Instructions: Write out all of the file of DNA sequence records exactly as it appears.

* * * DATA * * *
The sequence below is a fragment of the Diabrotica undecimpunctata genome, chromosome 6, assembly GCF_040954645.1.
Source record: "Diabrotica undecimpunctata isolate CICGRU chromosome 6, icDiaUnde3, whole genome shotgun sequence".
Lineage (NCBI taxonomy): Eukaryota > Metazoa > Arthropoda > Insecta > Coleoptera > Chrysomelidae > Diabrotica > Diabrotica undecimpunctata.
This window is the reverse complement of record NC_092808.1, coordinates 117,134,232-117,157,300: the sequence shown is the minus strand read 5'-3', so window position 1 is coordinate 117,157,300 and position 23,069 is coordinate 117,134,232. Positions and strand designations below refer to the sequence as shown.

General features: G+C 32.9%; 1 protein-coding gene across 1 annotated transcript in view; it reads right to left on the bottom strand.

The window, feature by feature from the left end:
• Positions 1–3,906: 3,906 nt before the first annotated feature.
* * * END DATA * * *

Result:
The sequence below is a fragment of the Diabrotica undecimpunctata genome, chromosome 6, assembly GCF_040954645.1.
Source record: "Diabrotica undecimpunctata isolate CICGRU chromosome 6, icDiaUnde3, whole genome shotgun sequence".
Lineage (NCBI taxonomy): Eukaryota > Metazoa > Arthropoda > Insecta > Coleoptera > Chrysomelidae > Diabrotica > Diabrotica undecimpunctata.
This window is the reverse complement of record NC_092808.1, coordinates 117,134,232-117,157,300: the sequence shown is the minus strand read 5'-3', so window position 1 is coordinate 117,157,300 and position 23,069 is coordinate 117,134,232. Positions and strand designations below refer to the sequence as shown.

General features: G+C 32.9%; 1 protein-coding gene across 1 annotated transcript in view; it reads right to left on the bottom strand.

The window, feature by feature from the left end:
• Positions 1–3,906: 3,906 nt before the first annotated feature.